jdodson   Admin   Member   Post Author wrote on 07/30/2014 at 03:52am

I agree with you and, for sure, history and is on your side here. It's just that if DRM has a purpose it's only in the run up to the game launch and a bit thereafter. Certainly it isn't useful during a big ass Steam sale where the game costs $5 or in the games 5th year of life.

I guess I am just trying to strike a middle ground somewhere so publishers can feel better and DRM gets removed in some known period.

scrypt   Supporter wrote on 07/30/2014 at 04:04am

Excellent point. Another something to think about (or speculate over, as the case may be): Concerning the implementation of DRM, do you think most companies are worried about losing profits, or annoyed that someone is getting something for nothing? Put another way, if all the people that pirate games (or any digital content) lived on some remote island with amazing satellite broadband, but TSA level shipping restrictions, would anyone really care if their product was pirated? Would digital piracy even be an issue at that point?

jdodson   Admin   Member   Post Author wrote on 07/30/2014 at 04:07am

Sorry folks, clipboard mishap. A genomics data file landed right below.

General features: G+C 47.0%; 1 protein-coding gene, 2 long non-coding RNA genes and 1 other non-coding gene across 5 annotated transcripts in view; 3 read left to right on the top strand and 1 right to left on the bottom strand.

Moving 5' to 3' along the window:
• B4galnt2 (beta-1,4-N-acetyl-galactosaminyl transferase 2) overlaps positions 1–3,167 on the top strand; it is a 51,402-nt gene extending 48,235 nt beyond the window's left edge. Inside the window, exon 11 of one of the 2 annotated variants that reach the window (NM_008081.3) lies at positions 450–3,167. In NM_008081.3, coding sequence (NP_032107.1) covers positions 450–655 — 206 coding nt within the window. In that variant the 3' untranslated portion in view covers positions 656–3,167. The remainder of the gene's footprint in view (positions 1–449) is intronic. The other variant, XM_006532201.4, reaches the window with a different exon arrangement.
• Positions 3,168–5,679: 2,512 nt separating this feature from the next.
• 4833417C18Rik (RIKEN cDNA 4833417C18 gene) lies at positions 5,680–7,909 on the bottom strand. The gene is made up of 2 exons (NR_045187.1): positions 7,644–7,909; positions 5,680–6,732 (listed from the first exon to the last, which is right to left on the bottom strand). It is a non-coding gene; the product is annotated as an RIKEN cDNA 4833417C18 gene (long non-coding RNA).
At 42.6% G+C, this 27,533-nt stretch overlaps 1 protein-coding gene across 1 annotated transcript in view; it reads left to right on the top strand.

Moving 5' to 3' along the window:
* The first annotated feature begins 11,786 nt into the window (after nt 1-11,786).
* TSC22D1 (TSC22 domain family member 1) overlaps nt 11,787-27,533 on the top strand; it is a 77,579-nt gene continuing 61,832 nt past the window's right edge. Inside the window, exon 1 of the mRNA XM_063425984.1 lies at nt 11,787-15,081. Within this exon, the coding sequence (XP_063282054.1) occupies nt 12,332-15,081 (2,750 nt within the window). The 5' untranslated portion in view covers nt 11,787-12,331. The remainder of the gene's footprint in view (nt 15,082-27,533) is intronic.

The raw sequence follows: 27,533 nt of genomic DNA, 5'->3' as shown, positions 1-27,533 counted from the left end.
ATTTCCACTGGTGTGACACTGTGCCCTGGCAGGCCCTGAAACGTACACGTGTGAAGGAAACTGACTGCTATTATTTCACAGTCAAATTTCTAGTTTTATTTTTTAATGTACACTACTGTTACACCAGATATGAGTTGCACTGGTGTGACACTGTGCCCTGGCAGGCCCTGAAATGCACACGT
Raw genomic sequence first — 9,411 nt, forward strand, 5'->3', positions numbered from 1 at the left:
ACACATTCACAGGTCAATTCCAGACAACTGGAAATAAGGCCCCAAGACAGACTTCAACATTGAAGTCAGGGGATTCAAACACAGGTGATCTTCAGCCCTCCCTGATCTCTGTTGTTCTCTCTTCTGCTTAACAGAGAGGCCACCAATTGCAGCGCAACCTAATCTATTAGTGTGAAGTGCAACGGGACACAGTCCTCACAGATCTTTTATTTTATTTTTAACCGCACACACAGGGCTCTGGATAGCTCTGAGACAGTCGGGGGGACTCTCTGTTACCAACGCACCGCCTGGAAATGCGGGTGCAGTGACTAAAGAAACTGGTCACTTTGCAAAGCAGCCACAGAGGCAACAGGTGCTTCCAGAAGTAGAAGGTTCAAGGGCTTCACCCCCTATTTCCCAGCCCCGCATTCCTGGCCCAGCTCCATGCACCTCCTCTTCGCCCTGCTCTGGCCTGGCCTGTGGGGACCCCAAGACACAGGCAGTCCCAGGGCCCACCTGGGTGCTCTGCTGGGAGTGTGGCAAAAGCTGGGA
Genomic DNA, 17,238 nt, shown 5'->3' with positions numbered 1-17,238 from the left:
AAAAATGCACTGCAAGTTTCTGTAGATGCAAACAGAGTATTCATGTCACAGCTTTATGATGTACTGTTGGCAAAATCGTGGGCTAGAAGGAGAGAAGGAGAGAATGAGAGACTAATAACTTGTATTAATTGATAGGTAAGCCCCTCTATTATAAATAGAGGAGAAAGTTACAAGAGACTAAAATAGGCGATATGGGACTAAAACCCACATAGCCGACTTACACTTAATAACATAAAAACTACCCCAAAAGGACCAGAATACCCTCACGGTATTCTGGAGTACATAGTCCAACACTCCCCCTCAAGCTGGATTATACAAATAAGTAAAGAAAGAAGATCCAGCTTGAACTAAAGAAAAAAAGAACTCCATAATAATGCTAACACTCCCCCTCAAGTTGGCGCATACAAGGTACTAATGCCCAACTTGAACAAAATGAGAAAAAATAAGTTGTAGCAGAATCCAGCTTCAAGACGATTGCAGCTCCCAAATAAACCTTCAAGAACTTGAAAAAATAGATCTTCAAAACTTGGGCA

Lost profits) Yes, I think that's the point entirely, with games at least. I think DRM is made to stop people from simply copying files to a friends computer so they can play it for free.

Remote island) Piracy wouldn't be as popular in terms of downloads but in countries with bad internet they have dealers on the street selling DVD's and such. Like life, piracy finds a way. smile

scrypt   Supporter wrote on 07/30/2014 at 04:38am

My point is that pirates will pirate, they won't purchase. As long as they don't sell what they pirate, and the people that purchase content legitimately continue to do so, what harm does piracy do? Transformers 4 grossed $300M worldwide in its first three days. I'll take a presumptuous guess and say that it was pirated at least 100,000 times, which is likely a low figure. If someone steals something from a stockpile of infinite supply, what does it matter if a handful consistently go missing?